In my previous column, I explained the purpose of the critical path and why project managers need to be concerned about monitoring the project’s critical path during schedule execution. This tutorial has step-by-step instructions on how to view the critical path in Microsoft Project and interpret the data.
I use the same Microsoft Project file from last week’s column. If you need to download the file, you can download it from my article on Network Sensitivity and the Critical Path. Let’s get started.
To see the Gantt Chart View, follow these steps:
- Open your project schedule in Microsoft Project.
- Go to View | Gantt Chart View.
- Go to View | Table | Entry. (See Figure A)
Sample project schedule
To start the Gantt Chart Wizard, follow these steps:
- Go to Select Format | Gantt Chart Wizard. You can also right-click the Gantt Chart and select the Gantt Chart Wizard from the pop-up menu.
- When the Gantt Chart Wizard starts, click Next.
- Select the Critical Path radio button (Figure B) and click Next. Figure B
- Choose the task information options and click Next. (I prefer to keep the default Resources and Dates options.)
- Keep the default links between the dependent tasks option and click Next.
- Click the Format It button and exit the wizard.
Gantt Chart Wizard dialog box
Figure C displays the formatted Gantt chart.
Critical path Gantt Chart
With the formatted Gantt Chart, you can easily see the critical path and the project dependencies. If any of these tasks are delayed, then the project’s end date will be impacted. Task 4 is not on the critical path, so it has several days of float in the schedule before it impacts the project schedule.
If you want to get a list of just the critical path tasks (Figure D), you can use the Group By option in the Microsoft Project toolbar. I often use this view to determine which tasks and resources are on the critical path. This extra level of detail helps me understand what needs to be accomplished and who is responsible for the task.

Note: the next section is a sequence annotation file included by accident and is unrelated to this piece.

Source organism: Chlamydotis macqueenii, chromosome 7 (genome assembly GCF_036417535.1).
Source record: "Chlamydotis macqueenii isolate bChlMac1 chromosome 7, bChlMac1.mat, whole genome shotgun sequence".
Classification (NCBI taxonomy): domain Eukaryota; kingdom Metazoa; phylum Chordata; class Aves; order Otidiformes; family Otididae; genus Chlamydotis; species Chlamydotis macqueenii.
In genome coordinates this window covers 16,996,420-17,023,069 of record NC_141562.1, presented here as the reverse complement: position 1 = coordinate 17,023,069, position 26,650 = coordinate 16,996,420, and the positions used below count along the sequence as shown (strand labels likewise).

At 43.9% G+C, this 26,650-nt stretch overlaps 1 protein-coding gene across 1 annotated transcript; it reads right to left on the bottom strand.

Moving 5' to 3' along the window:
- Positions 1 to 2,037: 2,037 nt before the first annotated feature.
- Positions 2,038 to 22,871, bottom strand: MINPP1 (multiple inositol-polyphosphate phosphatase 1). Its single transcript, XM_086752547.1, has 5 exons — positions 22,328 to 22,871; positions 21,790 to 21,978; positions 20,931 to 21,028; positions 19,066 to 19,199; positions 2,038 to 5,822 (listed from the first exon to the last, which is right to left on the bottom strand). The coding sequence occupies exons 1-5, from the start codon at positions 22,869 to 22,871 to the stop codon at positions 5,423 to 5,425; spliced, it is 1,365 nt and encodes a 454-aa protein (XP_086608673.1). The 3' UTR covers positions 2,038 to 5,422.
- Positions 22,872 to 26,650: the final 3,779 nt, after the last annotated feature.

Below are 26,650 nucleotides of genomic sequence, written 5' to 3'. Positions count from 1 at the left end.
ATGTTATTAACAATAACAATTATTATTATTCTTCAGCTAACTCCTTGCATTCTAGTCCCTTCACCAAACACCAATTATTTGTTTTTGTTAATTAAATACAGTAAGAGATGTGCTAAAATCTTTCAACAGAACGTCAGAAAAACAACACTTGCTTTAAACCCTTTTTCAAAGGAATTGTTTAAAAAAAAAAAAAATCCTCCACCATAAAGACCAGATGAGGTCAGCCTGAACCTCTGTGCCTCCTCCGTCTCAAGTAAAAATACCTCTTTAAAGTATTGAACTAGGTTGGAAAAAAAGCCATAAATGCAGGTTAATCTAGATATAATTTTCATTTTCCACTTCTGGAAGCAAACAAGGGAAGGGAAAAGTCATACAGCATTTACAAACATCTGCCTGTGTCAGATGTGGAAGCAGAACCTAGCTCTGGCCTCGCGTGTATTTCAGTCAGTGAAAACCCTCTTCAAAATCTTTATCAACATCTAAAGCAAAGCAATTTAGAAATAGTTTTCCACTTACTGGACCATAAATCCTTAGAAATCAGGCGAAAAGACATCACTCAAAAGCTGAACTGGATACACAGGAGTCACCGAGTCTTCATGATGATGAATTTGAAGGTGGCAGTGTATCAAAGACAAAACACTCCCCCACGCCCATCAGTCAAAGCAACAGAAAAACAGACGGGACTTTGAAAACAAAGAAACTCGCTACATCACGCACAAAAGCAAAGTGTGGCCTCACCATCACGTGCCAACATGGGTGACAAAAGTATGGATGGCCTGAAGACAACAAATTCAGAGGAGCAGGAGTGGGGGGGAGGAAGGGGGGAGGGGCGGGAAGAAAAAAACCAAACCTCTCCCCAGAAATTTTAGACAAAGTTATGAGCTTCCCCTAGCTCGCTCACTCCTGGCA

Critical path tasks
To view the critical path tasks, follow these steps:
- Confirm the Standard toolbar is displayed. It should be there by default, but if it isn’t, you can go to View | Toolbars | Standard.
- Click the Group By drop-down box (Figure E) and select Critical from the list of Values.
Group By option
The critical and non-critical tasks will be conveniently grouped for further analysis and reporting (Figure E).
The Schedule table is useful when you want to understand the slack in the schedule. With the critical tasks grouped, you can quickly view the available slack in the non-critical tasks.
To view the slack in the project schedule, follow these steps:
- Go to View | Table | Schedule.
- The Schedule table will be grouped by Critical and Non-Critical tasks (Figure F).
The Network Diagram is another view that is helpful in understanding the critical path. A Network Diagram is the classic Activity on Node schedule dependency diagram you may have seen in project management courses or in the Project Management Body of Knowledge.
To view the Network Diagram, go to View | Network Diagram. You can also click the Network Diagram in your View Bar, which is located on the left hand side of the screen. Figure G displays the Network Diagram.
The tasks highlighted in red display the critical path, while the blue tasks are not on the critical path.
Microsoft Project can also create the standard forward pass and backward pass views with early starts and late finish data that you likely calculated if you prepared for your PMP exam. I’ll cover this more advanced topic in a future tutorial.
If you’d like to see a video tutorial of these steps in action, please view my How to View the Critical Path in Microsoft Project video.
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